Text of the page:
Jessica Holmes, who chairs the Wake County Board of Commissioners, announced her first run for statewide office Wednesday, a bid to unseat Republican Commissioner of Labor Cherie Berry in 2020.
“I’m running to win, and I believe that workers deserve a better advocate,” Holmes told the INDY. “[Berry] has failed to be that advocate and that voice.”
Holmes, a thirty-four-year-old attorney, has served on the Board of Commissioners since 2014 and has led the county’s push for affordable housing and increasing school funding. She was the only commissioner who went unchallenged in either the primary or general election last year. Her current term expires in 2020.
Berry, sixty-eight, has served as labor commissioner since 2001 and looks poised to run again, having changed her twitter handle to CherieBerry2020. Berry faced scrutiny in 2015 after a News & Observerinvestigation showed that her department routinely failed to investigate labor violations and hadn’t collected $1 million in unpaid wages for over six hundred state workers—and that Berry herself was generally uninterested in actually doing her job.
Even so, Berry bested former Raleigh mayor Charles Meeker by ten percentage points in 2016, a year in which Donald Trump won North Carolina by just three percentage points. Berry, of course, is perhaps best known as the Elevator Queen. After Berry was reelected in 2005, she had photos of herself placed in every single one of the state’s elevators—theoretically, a way for people to better connect with the person who signs off on the inspection certificate, though critics argued it was a way to ensure everyone knew who she was despite her relatively low-profile office.
For the first decade, those photos were in black and white. After her victory in 2016, they switched to color, with Berry decked out in a bright red suit.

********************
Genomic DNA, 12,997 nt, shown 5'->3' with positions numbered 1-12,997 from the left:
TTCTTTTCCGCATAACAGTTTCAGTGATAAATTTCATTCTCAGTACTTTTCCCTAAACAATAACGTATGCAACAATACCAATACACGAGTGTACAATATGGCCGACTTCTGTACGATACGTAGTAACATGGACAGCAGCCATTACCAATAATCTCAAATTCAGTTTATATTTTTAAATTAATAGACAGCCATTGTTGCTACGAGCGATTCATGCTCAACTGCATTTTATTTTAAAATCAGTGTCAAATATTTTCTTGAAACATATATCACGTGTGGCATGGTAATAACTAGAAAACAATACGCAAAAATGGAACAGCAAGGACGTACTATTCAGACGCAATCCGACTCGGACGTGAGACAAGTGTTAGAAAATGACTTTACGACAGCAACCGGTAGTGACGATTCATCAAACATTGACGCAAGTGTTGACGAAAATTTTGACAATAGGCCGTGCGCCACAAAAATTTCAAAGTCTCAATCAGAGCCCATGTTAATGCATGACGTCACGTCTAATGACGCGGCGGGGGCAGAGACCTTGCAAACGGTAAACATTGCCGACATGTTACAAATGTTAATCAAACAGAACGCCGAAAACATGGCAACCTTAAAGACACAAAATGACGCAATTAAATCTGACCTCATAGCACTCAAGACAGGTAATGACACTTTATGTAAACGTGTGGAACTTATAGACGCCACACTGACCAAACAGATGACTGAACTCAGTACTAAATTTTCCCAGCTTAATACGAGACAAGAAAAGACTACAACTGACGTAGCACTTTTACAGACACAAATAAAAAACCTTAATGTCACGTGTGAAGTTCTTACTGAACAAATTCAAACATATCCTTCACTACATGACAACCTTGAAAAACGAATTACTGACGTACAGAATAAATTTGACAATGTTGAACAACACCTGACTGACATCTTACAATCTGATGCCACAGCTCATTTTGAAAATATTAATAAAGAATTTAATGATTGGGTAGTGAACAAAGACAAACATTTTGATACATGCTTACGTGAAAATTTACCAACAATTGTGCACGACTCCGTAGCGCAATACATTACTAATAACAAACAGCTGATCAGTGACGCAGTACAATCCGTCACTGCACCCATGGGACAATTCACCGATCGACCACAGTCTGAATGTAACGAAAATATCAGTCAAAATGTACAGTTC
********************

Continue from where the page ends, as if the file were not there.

Assuming she wins the Democratic nomination, Holmes will face some of the same challenges Meeker did in 2016—namely, building enough name recognition outside of Wake County to compete with the Elevator Queen’s ubiquity. Holmes would face another challenge as well: North Carolina has never before elected an African-American woman to statewide office.
Holmes’s bid for higher office isn’t unexpected. She’s been seen as a rising star in the state Democratic Party since becoming the youngest person ever to sit on the board in 2014, though her tenure hasn’t been without hiccups. In 2015, she abruptly resigned her seat at the end of a meeting, after winning an affordable housing vote but losing a bid to be the board’s vice chair. The next day, she un-resigned.
Since Holmes became chairwoman a little over a year ago, the all-Democratic board has been increasingly fractious, at odds over issues of school funding and the acquisition of the former Crooked Creek golf course for parkland. (The latter appears to be settled, with the county now in talks to give the land to the town of Fuquay-Varina.) Holmes strengthened her power base in last year’s primary, when two allies defeated incumbent commissioners John Burns and Erv Portman, giving her a reliable majority.
Holmes previously served as a staff attorney for the North Carolina Association of Educators. She says her career has centered on advocating for workers’ rights, and she believes the labor commissioner should do a better job protecting and serving state workers. She’s pitching her campaign on building stronger connections with the state’s community college system to create more opportunities for trade workers and says she supports paid time off, a living wage, and paid parental and sick leave.
“I absolutely love serving the people of Wake County and will continue to do so. We have a lot of work to do,” Holmes says. “Our board recently adopted our board policies for 2019, and I have every intention of realizing those board goals and keeping my promises to the people of Wake County.”
Commissioner Vickie Adamson encouraged Holmes’s run on Facebook Wednesday: “With Jessica Holmes as our Secretary of Labor we will be in great hands,” the newly elected commissioner wrote. “I will miss her as my Chair but my loss will be NC’s win. Run Jessica Run.”
Correction: This story originally stated that Holmes would be the first African American elected to statewide office. In fact, Ralph Campbell Jr., who passed away in 2011, was elected three times as state auditor, serving from 1993–2005. He remains the only African-American to hold statewide office. Should she win, Holmes would be the first African-American woman to do so. This story has been updated.
Source: Indy Week